Using this technique, researchers were able to increase potency, slow the metabolism, and improve thermal stability of several proteins, including interferon alpha 2 (IFN-alpha 2) and granulocyte colony-stimulating factor 3 (GCSF-3). IFN-alpha 2 is used to treat a variety of diseases, including leukemia, melanoma, and chronic hepatitis C, while GCSF-3 (known as filgrastim and marketed as Neupogen®) is administered to patients with neutropenia.
RELEVANCE: Sortase could be used to improve other proteins used as therapeutics, for example those with IFN-alpha 2's characteristic four-helix bundle structure. Such proteins include erythropoietin (EPO), interleukin (IL) 2 (known as aldesleukin and marketed as Proleukin®), IL-4, IL-7, IL9-, and IL-15. This same strategy could likely be applied to other therapeutically important proteins, but with a different folding pattern, as well.
Novel method could improve the performance of proteins used therapeutically
Whitehead Institute scientists have created a method that site-specifically modifies proteins to exert control over their properties when administered therapeutically. The technique should be useful to increase potency, slow metabolism, and improve thermal stability of therapeutically useful proteins, such as interferon alpha 2 (IFN-alpha 2), which is used to treat variety of diseases, including leukemia, melanoma, and chronic hepatitis C.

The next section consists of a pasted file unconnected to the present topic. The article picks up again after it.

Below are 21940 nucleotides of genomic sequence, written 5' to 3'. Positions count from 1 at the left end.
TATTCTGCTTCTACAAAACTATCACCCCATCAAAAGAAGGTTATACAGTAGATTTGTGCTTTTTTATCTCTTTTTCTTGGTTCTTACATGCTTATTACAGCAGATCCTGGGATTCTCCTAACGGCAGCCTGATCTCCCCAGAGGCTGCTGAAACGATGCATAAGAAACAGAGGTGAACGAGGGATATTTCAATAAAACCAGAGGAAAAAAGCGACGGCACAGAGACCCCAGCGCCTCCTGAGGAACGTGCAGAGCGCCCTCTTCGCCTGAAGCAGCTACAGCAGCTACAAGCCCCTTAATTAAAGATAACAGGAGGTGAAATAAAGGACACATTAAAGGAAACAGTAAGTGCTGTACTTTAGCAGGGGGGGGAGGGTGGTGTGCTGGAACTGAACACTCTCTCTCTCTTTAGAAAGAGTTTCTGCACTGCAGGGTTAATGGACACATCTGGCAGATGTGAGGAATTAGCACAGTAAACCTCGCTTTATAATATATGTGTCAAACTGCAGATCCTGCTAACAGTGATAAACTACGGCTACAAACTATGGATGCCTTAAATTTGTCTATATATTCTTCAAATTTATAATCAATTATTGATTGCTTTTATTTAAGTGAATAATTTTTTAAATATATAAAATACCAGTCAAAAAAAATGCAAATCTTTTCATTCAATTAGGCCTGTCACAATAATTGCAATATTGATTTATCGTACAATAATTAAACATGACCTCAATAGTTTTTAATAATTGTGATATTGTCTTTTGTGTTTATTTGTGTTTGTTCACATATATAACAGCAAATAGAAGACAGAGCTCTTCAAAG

The method, reported this month in Proceedings of the National Academy of Sciences (PNAS), uses the enzyme sortase A and can be applied to tailor proteins that possess a structure found in IFN-alpha 2, referred to as a four-helix bundle. Such proteins include erythropoietin (EPO), granulocyte colony-stimulating factor 3 (GCSF-3, known as filgrastim and marketed as Neupogen®), interleukin (IL) 2 (known as aldesleukin and marketed as Proleukin®), IL-4, IL-7, IL9-, and IL-15.
"In the course of this work, the first author of the PNAS paper, Maximilian Popp, together with other members of the lab, has put together a nice palette of sortase-based techniques that now allow us to modify a large variety of different proteins, and equip them with properties and behaviors that cannot be easily specified by more standard molecular biological techniques," says Whitehead Member Hidde Ploegh. "I see the value of these approaches first and foremost in their general applicability and ease of use."
IFN-alpha 2 is a cytokine, a hormone-like substance that usually acts on cells other than those that produce the protein. Upon binding the cytokine, the recipient cell responds, for example by starting to divide and proliferate, or by exercising certain functions of benefit to the organism. Like other cytokines used for therapeutic purposes, IFN-alpha 2 can be a finicky drug. It is thermally unstable and must be continuously refrigerated to maintain its potency, a requirement that limits IFN-alpha 2's use in areas with intermittent or no electricity. Also, IFN-alpha 2's relatively short half-life (and resulting rapid clearance from the body) often necessitates frequent injections when the drug is used to treat certain conditions.